Clearly, there is no easy answer for an enterprise when it comes to developing its BYOD policy. As Chester Wisniewski, Senior Security Consultant, Sophos says, “It’s risky to assume that prohibiting personal devices solves the problem, because employees end up using their own devices anyway, unmonitored and undeterred by company security policies. IT managers should treat BYOD the same as any introduction of new technology: with a controlled and predictable deployment. All organisations have the flexibility, based on their corporate culture and regulatory requirements, to embrace BYOD as much as they deem reasonable.”
As with the introduction of any new technology, companies should seek out and implement the best practice for BYOD. This can be difficult as the trend is still emerging and changing at the rate of the growth and diversity of the mobile devices themselves. In order to make a responsible decision on BYOD and to implement the policy effectively, enterprises must keep a weathered eye on the trend and continually seek the best solutions.
Sebastien Pavie, Regional Sales Director, MEA, Gemalto, suggests that unity may be at the heart of best practice policy when it comes to BYOD. “Unity of a company’s management and policy enforcement are key to addressing budgetary and security concerns,” he says. Pavie continues, stating, “It is essential for security administrators to have a centralised, unified way to manage authentication across smartphones, tablets, laptops, desktops, and a wide range of other IT arenas.”
When it comes to data, security is always the elephant in the room. BYOD policy is no different, and in fact, may very well be exacerbating existing data security issues. Often, security of the device itself is considered sufficient, but Mathivanan V, Director, Product Management, ManageEngine, assures us that this is not the case. “Securing the device alone does not prevent data theft. Data may be lost when employees download sensitive enterprise information from a company system to a mobile device or while copying information from a corporate app to a consumer app,” he says.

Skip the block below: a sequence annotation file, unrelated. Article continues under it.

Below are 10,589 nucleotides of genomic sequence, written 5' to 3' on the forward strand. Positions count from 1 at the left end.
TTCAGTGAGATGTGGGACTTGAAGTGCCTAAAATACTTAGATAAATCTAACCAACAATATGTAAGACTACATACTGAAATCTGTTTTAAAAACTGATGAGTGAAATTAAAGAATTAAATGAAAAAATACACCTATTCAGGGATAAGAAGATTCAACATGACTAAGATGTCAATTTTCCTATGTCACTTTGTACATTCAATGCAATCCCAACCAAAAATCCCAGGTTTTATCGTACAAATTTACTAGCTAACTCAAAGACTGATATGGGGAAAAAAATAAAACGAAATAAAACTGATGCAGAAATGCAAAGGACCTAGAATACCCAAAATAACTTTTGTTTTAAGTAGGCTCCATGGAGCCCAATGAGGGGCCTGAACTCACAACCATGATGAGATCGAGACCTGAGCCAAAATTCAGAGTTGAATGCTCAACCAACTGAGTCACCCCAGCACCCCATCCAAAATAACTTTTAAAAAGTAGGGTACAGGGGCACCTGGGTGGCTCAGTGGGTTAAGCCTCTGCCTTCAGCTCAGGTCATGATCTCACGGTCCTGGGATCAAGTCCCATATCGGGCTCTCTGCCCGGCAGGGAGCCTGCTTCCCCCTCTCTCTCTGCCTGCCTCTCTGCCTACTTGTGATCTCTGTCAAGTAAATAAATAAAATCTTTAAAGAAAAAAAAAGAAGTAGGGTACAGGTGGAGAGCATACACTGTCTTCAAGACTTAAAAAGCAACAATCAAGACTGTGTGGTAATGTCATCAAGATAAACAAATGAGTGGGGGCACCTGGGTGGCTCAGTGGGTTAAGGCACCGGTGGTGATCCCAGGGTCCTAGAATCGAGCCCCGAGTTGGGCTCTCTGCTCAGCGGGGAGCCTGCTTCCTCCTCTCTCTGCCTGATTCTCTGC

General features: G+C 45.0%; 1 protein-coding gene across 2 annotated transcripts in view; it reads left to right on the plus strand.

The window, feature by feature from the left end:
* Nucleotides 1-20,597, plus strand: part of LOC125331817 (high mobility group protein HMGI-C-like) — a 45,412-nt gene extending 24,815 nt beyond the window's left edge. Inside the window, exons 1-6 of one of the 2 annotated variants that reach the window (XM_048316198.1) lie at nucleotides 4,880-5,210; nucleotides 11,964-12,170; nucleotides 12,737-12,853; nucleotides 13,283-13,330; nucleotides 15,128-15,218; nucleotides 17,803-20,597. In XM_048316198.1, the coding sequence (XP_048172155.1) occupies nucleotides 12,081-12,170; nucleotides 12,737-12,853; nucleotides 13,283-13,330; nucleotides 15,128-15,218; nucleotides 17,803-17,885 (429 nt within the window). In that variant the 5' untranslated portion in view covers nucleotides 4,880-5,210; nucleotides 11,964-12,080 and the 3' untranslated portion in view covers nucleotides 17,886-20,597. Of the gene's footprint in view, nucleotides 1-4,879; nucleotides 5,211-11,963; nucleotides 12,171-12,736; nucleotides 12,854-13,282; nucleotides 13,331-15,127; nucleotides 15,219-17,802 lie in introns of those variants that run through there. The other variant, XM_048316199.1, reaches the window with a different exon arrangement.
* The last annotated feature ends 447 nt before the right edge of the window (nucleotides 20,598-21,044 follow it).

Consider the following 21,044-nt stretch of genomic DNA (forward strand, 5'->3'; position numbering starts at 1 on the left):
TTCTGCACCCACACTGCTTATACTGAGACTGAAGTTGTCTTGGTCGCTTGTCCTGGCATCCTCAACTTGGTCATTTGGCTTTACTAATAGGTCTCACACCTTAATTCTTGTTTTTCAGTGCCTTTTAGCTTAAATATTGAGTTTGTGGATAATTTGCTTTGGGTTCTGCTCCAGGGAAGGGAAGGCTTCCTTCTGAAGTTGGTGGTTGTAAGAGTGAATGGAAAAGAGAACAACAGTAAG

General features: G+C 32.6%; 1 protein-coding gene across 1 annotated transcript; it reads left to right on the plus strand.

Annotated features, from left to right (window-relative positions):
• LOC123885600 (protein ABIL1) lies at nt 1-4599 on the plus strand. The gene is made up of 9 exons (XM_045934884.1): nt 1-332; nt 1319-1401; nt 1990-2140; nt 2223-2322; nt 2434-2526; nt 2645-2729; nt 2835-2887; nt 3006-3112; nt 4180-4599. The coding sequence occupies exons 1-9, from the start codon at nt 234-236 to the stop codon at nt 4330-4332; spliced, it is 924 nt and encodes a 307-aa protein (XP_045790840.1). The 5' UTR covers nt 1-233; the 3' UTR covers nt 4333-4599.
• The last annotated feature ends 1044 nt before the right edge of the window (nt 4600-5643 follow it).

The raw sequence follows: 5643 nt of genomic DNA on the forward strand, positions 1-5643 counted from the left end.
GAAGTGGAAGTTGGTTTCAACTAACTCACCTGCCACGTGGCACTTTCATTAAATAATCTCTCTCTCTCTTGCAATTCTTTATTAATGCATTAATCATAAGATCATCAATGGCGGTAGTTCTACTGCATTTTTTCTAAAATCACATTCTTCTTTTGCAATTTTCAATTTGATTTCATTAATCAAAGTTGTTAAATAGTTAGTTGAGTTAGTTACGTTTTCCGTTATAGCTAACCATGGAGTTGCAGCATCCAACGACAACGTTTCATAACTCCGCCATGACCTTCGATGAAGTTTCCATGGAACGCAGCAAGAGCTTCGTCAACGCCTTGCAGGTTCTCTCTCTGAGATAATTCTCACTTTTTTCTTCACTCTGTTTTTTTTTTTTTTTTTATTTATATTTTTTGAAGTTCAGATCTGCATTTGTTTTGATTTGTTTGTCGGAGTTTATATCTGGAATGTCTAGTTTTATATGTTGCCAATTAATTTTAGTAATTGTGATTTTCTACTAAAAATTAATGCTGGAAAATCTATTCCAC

Mathivanan describes what a company needs in order to truly secure data within a BYOD framework. He says, “IT teams need a security strategy that creates a strong segregation between the employee’s personal information and the corporate data. A safe partition between personal and company apps and data provides robust information integrity, prevents data leakage, and blocks unauthorised devices from your network.” He goes on to explain that the benefit is that employees can easily switch between personal and professional use without compromising data.
Partitioning of personal and company data may prove to be a growing trend and hurdle for both companies and employees as mobile devices continue to grow more and more integrated with each facet of personal and professional life. This means that IT and employees will need to work together to develop better policies to ensure the safety and security of all data on their devices.
When seeking to develop an enterprise mobility plan, CIOs need to ask the right questions. As Dan Smith, Head of Integrated Marketing, MEA Region, Xerox, explains, “Younger and younger users who have already established familiarity with technology are joining the workplace these days. Not only are they familiar with the latest technology but their preferences are also set and most of them choose to use the BYOD facility. This can lead to a more productive and rewarding workforce if you allow that trend to be adaptive rather than trying to enforce some policy.”
The right questions for a CIO to ask when implementing an enterprise mobility plan centre around how to take an already tech-savvy workforce and utilise their pre-set preferences, knowledge and productivity on their own devices for the good of the company. Considering employee preference, device capability and future goals of the company can help a CIO determine the right policy to implement.
As mobile device use continues to grow and become an integral part of everyday life, both professional and personal, companies have a decision to make about BYOD policies. This choice can determine the effectiveness and productivity of employees as well as the safety and security of company data.